Shai Gilgeous-Alexander's scoop shot is back, and the Thunder is back to .500
Shai Gilgeous-Alexander drove the lane, didn’t quite get to the basket and thus had to improvise. That’s not necessarily a bad thing when it comes to SGA.
The scoop shot was back.
The underhanded, velvety flip shot that Gilgeous-Alexander displayed in his first few Thunder games was back in vogue Friday night. SGA scored a career high 32 points in a 126-108 rout of the Phoenix Suns. He made 13 of his 18 shots, and several of Gilgeous-Alexander’s baskets were those patented scoops; he made eight of nine shots from the restricted area, and he muscled the Suns for none of them.
“Shai was obviously playing downhill and getting to the rim,” Billy Donovan said. “They were trying to switch a lot tonight. He did a really good job at the point of those switches, changing speed, changing direction. He’s got an array of shots in and around the basket, with both hands.”
Donovan is a half-century gym rat. He’s seen a lot of basketball wizardry. And Donovan was impressed with the spins SGA puts on the ball. Think Phil Mickelson with a pitching wedge.
“The English he puts on the ball,” Donovan said of Gilgeous-Alexander. “A lot of times, those aren’t straight layups. He’s got the ball extended. Got a really soft shot around the basket.”
When Gilgeous-Alexander plays like this, the Thunder is a tough out. Four nights earlier, against Chicago, SGA played 34 1/2 minutes and took three shots. That’s basketball malpractice.
Gilgeous-Alexander doesn’t have the ball in his hands a lot – Chris Paul and Dennis Schroder usually quarterback, and deservedly so – but he needs it more.
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A scoring SGA makes the Thunder tough to guard and answers the question of whether this Thunder team is better offensively or defensively.
The Thunder entered Friday ranked 13th in the 30-team NBA in both offensive efficiency and defensive efficiency, but Gilgeous-Alexander’s explosion and the Thunder’s porous third quarter against Phoenix tilts the axis toward offense.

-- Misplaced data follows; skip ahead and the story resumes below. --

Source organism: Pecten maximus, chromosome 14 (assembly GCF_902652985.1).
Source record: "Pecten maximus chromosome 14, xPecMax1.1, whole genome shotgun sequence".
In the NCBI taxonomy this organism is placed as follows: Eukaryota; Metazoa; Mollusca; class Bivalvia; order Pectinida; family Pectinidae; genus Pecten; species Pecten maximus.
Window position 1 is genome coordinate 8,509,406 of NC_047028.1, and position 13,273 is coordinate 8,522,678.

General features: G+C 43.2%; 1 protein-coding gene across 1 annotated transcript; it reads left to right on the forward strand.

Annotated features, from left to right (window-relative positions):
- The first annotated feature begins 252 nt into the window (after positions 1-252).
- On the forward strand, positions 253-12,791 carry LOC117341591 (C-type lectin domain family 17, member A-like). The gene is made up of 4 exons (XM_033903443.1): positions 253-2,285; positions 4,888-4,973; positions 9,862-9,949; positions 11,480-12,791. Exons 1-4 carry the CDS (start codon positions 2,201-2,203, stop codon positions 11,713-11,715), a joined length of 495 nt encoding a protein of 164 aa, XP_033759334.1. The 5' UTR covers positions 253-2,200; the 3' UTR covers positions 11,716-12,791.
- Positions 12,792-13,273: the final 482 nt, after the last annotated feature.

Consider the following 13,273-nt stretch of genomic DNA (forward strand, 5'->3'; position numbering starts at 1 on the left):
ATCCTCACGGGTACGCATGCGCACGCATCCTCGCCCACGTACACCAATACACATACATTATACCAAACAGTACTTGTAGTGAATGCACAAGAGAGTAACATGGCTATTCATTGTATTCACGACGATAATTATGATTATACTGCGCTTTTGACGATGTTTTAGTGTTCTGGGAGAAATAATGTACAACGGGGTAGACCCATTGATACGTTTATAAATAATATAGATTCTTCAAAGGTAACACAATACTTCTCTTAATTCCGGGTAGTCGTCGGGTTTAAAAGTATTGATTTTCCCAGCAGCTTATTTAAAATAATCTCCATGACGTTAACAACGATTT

“We’re trying to become good at both,” Donovan said. “You gotta be able to play both to be a good team.”
But Donovan admitted the Thunder offense has “come a long way since those first few games when we couldn’t get to 100.” OKC reached triple digits only twice in its 1-4 start.
Now, OKC has reached .500 – 14-14 – for the first time all season, and defense might be the concern. The Thunder gave up 122 points to Memphis on Wednesday night, winning only with a comeback from 24 points down. And in the third quarter Friday night, the Suns scored 41 points.
Good thing the Thunder scored 44.
In fact, replay review waved off Ty Jerome’s running 3-pointer at the buzzer, else both teams would have scored 44 in the quarter. The Suns have been playing basketball for more than half a century and never had played a quarter when both teams scored at least 43 points in the same period.
The Thunder defense stiffened in the fourth quarter – the Suns scored just nine points the first 8:13 of the period – and OKC kept scoring. Particularly SGA, who scored via drives on three straight trips to blow open the game.
Then Gilgeous-Alexander scored on two more of those beautiful scoop shots, and there went the Suns.
Berry Tramel: Berry can be reached at 405-760-8080 or at email@example.com. He can be heard Monday through Friday from 4:40-5:20 p.m. on The Sports Animal radio network, including FM-98.1. You can also view his personality page at newsok.com/berrytramel.